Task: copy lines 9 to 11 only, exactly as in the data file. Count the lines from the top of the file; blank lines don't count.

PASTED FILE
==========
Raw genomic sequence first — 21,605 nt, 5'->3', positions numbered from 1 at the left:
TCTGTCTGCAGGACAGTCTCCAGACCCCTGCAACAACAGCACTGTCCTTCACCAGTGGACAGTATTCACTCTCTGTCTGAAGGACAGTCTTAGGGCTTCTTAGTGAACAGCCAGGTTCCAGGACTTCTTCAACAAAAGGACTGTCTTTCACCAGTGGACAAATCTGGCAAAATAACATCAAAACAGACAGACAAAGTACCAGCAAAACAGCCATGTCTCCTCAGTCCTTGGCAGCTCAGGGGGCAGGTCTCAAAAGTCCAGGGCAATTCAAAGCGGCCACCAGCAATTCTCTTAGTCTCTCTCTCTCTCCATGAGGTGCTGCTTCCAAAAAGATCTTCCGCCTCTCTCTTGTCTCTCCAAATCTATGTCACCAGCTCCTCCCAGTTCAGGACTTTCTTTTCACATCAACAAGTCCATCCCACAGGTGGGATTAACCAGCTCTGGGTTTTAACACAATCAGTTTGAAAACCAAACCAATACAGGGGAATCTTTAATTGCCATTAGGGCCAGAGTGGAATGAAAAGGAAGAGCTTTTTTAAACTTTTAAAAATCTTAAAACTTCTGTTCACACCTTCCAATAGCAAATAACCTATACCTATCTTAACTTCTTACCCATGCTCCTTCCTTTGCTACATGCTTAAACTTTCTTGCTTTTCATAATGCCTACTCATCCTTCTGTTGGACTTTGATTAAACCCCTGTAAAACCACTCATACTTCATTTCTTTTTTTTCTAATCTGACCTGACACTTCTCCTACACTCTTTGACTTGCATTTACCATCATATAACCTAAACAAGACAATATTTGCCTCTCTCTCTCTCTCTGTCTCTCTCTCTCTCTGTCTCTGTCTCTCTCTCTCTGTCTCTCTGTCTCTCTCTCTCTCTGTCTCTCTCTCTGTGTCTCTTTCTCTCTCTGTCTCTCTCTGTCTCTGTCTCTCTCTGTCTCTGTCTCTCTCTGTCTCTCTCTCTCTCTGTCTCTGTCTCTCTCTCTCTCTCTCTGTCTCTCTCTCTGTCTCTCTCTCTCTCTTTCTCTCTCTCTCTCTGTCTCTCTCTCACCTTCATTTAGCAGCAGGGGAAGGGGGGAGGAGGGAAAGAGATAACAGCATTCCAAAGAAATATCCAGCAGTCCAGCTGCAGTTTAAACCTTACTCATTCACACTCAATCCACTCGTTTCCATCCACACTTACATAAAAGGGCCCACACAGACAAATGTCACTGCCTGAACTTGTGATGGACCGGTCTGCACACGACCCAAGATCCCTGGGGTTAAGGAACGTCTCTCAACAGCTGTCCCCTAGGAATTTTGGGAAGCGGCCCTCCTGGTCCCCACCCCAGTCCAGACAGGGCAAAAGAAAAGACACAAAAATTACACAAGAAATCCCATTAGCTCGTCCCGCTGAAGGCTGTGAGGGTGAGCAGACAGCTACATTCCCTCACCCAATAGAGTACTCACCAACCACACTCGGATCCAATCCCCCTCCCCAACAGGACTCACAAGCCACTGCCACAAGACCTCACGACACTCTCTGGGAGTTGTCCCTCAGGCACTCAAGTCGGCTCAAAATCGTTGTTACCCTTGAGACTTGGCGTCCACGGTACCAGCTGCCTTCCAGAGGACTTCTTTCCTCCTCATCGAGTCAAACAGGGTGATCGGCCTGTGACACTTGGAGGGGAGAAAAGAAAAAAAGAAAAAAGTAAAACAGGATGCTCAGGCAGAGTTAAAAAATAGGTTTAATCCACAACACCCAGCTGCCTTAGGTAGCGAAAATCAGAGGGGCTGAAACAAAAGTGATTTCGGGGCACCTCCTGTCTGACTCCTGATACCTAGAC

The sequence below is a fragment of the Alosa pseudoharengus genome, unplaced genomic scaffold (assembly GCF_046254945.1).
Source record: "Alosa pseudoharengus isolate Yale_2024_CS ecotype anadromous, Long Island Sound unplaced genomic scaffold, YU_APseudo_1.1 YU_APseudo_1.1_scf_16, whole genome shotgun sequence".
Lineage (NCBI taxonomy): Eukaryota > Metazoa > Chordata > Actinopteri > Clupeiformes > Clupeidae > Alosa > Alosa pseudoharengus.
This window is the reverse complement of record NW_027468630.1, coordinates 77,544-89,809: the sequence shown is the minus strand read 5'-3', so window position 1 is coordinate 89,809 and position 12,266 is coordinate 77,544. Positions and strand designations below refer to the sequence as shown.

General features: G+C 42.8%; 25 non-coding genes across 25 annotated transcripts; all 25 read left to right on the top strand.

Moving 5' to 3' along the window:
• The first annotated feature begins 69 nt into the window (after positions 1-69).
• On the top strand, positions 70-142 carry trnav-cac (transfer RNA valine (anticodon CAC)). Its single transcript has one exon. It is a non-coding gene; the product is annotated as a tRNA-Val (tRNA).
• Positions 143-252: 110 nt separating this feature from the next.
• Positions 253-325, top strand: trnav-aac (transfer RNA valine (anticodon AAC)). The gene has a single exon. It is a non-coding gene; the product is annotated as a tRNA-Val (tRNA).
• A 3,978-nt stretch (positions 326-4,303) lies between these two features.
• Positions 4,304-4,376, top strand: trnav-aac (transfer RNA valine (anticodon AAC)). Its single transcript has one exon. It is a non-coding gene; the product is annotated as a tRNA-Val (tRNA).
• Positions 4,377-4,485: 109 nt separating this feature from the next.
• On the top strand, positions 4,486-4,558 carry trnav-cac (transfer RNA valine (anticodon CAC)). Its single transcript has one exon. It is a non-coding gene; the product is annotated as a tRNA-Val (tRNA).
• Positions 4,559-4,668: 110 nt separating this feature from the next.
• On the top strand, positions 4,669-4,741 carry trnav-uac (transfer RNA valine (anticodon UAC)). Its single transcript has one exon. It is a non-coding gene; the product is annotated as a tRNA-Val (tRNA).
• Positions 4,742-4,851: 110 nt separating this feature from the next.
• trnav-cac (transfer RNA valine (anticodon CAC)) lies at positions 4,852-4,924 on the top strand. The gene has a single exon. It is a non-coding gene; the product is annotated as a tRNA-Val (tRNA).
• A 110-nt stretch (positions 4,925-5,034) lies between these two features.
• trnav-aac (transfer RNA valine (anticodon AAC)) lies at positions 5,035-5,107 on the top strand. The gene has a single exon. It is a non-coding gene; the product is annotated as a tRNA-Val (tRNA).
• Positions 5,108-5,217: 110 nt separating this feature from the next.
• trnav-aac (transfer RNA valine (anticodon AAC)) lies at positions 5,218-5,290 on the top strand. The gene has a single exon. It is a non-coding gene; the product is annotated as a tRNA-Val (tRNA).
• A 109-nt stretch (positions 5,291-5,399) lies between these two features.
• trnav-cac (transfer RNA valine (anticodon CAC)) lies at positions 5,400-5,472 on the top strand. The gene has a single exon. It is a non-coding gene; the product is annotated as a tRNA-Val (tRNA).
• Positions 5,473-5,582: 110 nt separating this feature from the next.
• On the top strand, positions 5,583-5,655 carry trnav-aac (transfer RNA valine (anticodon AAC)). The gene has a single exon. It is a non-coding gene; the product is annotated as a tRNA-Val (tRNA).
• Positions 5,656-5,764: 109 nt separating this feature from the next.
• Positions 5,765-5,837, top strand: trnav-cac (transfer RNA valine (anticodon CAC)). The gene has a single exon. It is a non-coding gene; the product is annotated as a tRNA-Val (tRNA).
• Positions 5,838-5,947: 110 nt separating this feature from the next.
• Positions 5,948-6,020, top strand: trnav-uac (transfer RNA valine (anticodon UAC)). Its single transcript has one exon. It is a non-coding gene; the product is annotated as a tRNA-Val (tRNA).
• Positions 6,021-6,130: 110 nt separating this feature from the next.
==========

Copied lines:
• The first annotated feature begins 69 nt into the window (after positions 1-69).
• On the top strand, positions 70-142 carry trnav-cac (transfer RNA valine (anticodon CAC)). Its single transcript has one exon. It is a non-coding gene; the product is annotated as a tRNA-Val (tRNA).
• Positions 143-252: 110 nt separating this feature from the next.